#1
Hey guys, I have been applying all the advice I have gotten in my last few threads and its going well

Decided to take things a little further though and learn the diminshed scale and I have a bunch of questions just to make sure I am on the right path.

1) I have gotten diminshed 7th arpeggios down all over the neck...and now want to play more than these 4 notes in the scale...so for example, when I play on the 6th string starting at B, I can play B, D, F, Ab anywhere. I am confused about how to go about expanding this 'scale' to get other notes...could someone explain this to me?

2) When can I play this diminshed scale? Obviously I can play it over a B, D, F, Abb Diminshed 7th chord...but what about other applications?

3) Is the diminshed scale another name of the locrian mode or am I way off? (I dont want to learn about modes yet...but just curious)

Thankyou so much for any help.
Last edited by dvm25 at Mar 24, 2012,
#3
Quote by dvm25

1) I have gotten diminished 7th arpeggios down all over the neck...and now want to play more than these 4 notes in the scale...so for example, when I play on the 6th string starting at B, I can play B, D, F, Ab (G#) anywhere. I am confused about how to go about expanding this 'scale' to get other notes...could someone explain this to me?


Arpeggios =/= Scales, Arpeggios = Chords
Find out which scales the chord is present in (B diminished 7) and you can use that scale to get other notes. For example, a B diminished 7th occurs on the 7th degree of C harmonic minor, therefore you can use all the notes of a C harmonic scale (C D Eb F G Ab B natural (raised 7th degree) and C as the octave)


Quote by dvm25

2) When can I play this diminshed scale? Obviously I can play it over a B, D, F, Abb Diminshed 7th chord...but what about other applications?


At this point, I dont think you're ready to be dabbling with the diminished scale. I think you should have a more solid grasp on the chord/key relationships and then progress on to modes from there, but you are able to play the half-whole diminished scale over dominant chords.

Quote by dvm25

3) Is the diminshed scale another name of the locrian mode or am I way off? (I dont want to learn about modes yet...but just curious)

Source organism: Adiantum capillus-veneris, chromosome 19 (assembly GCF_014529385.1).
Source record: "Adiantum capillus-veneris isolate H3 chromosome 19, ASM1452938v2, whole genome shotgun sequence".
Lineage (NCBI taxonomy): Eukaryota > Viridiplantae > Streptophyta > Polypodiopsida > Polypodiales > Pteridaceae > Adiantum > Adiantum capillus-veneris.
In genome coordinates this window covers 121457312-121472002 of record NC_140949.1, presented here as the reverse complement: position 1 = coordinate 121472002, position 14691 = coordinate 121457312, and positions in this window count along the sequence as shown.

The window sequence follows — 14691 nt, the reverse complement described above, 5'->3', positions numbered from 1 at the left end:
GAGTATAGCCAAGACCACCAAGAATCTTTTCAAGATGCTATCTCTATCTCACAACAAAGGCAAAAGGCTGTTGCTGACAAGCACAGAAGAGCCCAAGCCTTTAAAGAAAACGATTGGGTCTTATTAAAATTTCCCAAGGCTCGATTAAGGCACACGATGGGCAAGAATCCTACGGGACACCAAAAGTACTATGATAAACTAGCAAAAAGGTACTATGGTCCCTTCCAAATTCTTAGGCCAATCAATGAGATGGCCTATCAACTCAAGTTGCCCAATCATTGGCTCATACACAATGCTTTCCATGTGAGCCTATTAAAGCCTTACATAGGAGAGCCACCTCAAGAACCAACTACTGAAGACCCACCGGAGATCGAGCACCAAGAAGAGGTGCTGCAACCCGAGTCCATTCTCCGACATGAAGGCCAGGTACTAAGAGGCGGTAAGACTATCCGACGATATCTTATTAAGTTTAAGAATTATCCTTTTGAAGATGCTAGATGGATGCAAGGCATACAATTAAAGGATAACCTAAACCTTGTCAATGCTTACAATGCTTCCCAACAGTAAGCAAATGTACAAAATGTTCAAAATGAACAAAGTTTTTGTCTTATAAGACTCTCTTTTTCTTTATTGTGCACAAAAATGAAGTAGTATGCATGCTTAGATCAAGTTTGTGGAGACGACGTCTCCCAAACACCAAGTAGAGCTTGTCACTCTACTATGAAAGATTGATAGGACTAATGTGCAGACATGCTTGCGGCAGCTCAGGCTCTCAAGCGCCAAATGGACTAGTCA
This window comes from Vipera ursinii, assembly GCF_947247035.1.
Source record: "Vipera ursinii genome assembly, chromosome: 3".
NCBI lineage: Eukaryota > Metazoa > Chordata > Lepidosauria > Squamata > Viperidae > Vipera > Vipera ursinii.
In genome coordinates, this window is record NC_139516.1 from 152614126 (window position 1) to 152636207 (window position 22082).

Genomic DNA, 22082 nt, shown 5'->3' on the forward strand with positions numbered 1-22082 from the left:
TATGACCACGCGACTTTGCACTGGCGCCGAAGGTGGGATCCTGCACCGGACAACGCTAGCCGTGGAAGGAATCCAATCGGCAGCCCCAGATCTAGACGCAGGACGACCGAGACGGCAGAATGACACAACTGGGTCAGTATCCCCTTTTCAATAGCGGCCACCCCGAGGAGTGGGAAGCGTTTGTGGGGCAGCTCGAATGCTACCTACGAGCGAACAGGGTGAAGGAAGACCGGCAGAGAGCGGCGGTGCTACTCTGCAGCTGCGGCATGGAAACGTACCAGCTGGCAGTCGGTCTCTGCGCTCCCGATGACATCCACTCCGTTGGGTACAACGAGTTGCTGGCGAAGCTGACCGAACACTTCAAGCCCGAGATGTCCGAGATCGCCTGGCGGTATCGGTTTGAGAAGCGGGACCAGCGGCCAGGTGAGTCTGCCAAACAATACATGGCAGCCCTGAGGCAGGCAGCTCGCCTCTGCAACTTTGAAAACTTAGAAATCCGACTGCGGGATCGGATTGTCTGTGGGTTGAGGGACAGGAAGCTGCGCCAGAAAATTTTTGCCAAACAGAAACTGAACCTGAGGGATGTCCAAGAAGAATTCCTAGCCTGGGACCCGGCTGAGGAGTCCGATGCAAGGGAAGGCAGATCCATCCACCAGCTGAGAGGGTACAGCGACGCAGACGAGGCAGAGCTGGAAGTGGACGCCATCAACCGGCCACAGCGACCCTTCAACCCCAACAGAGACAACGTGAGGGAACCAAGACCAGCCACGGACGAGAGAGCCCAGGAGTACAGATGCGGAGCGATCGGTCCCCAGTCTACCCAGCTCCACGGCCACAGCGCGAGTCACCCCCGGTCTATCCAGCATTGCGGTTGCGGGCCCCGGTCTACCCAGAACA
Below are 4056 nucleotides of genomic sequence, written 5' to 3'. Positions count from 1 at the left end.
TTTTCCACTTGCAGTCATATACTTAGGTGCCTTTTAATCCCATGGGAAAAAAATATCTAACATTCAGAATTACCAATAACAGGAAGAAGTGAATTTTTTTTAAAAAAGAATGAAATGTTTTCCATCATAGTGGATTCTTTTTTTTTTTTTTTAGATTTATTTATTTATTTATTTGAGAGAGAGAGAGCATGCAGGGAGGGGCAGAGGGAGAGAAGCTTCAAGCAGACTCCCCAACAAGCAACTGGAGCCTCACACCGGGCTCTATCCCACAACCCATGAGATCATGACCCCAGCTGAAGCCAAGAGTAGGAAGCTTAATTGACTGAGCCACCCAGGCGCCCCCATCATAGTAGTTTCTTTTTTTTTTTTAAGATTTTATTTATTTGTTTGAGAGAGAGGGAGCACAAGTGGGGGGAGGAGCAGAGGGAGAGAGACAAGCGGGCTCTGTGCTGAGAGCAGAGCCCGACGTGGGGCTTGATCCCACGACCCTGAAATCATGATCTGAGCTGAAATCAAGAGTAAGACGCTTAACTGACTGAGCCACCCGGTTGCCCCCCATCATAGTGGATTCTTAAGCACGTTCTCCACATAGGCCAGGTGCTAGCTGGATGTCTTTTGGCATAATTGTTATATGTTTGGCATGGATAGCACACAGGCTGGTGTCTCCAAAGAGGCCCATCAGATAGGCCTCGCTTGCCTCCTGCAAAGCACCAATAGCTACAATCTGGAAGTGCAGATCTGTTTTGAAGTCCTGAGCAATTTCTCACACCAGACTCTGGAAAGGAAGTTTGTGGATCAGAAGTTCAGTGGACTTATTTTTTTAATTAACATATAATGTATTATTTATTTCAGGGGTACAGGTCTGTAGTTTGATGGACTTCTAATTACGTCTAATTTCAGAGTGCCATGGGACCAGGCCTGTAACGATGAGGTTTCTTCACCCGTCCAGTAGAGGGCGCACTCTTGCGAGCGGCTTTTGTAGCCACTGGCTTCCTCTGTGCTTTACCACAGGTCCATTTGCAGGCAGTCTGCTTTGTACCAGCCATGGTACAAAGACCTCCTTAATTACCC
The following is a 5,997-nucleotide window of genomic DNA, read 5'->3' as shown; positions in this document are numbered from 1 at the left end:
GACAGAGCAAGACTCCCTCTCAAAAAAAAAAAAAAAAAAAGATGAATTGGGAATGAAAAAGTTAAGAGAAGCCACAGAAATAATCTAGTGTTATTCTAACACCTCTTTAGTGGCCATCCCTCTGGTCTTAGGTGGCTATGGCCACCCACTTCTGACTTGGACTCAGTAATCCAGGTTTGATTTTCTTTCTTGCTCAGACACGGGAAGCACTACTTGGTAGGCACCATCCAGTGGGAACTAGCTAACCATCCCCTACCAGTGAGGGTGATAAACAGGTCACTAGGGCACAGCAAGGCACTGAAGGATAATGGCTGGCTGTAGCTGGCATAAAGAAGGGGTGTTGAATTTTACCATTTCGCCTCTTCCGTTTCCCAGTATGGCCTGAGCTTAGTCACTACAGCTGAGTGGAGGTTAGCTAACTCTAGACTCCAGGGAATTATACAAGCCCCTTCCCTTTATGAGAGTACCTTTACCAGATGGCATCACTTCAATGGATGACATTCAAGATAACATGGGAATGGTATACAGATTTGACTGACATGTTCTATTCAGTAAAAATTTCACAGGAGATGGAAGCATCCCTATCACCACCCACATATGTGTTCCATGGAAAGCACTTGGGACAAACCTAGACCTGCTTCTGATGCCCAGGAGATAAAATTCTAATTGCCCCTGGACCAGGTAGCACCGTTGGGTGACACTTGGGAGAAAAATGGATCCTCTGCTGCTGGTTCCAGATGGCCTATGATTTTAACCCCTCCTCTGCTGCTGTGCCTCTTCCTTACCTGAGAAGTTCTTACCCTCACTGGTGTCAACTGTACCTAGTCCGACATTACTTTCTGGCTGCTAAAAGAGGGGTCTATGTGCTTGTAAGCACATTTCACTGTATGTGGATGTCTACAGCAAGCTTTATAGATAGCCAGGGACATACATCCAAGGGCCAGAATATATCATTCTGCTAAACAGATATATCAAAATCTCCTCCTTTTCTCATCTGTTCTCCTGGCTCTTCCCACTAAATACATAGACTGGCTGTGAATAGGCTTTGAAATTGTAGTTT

Locrian =/= Diminished

I dont want to give you a total explanation since you don't have a backround in modes and I dont want to confuse you, but trust me! ^.^

I learned modes and the diminished scale from 2 different teachers and they both started with modes first. I think they're a bit easier to understand than the diminished scale so I would suggest learning them first. A good way to learn the modes is through memorizing the alterations of the mode to a related scale (ex: dorian is natural minor with a raised 6) and the standard 1st degree Ionian 2nd degree Dorian and so forth.


Quote by dvm25

Thankyou so much for any help.


np.
Last edited by mrwiggles35 at Mar 24, 2012,
#5
You're talking about diminished 7th arpeggios.

Octatonic scales (AKA diminished scales) are 8 note scales with alternating whole and half steps (or half and whole).

You'll find them used in works by Liszt, Russian composers (Korsakov, Mussorgsky and Stravinsky), Ravel, Debussy, Bartok, Messiaen, film music (Alan Silvestri for sure), metal (dream theaters the only band I can think of off the top of my head) and Jazz over dominant harmony.
Last edited by griffRG7321 at Mar 24, 2012,
#6
Quote by griffRG7321
You're talking about diminished 7th arpeggios.

Octatonic scales (AKA diminished scales) are 8 note scales with alternating whole and half steps (or half and whole).


Yeah, I understand that there are diminished scales such as the half-whole/whole-half, but I've heard people refer to the actual arpeggio when its on a strict 2 note per string pattern as "The Diminished Scale".

B, D, F, Abb


That doesn't give you a diminished anything. Note wise, assuming we could call the Abb G instead, you would have a G7 chord.

So with that, you would just be playing a first inversion G7.
Last edited by Life Is Brutal at Mar 24, 2012,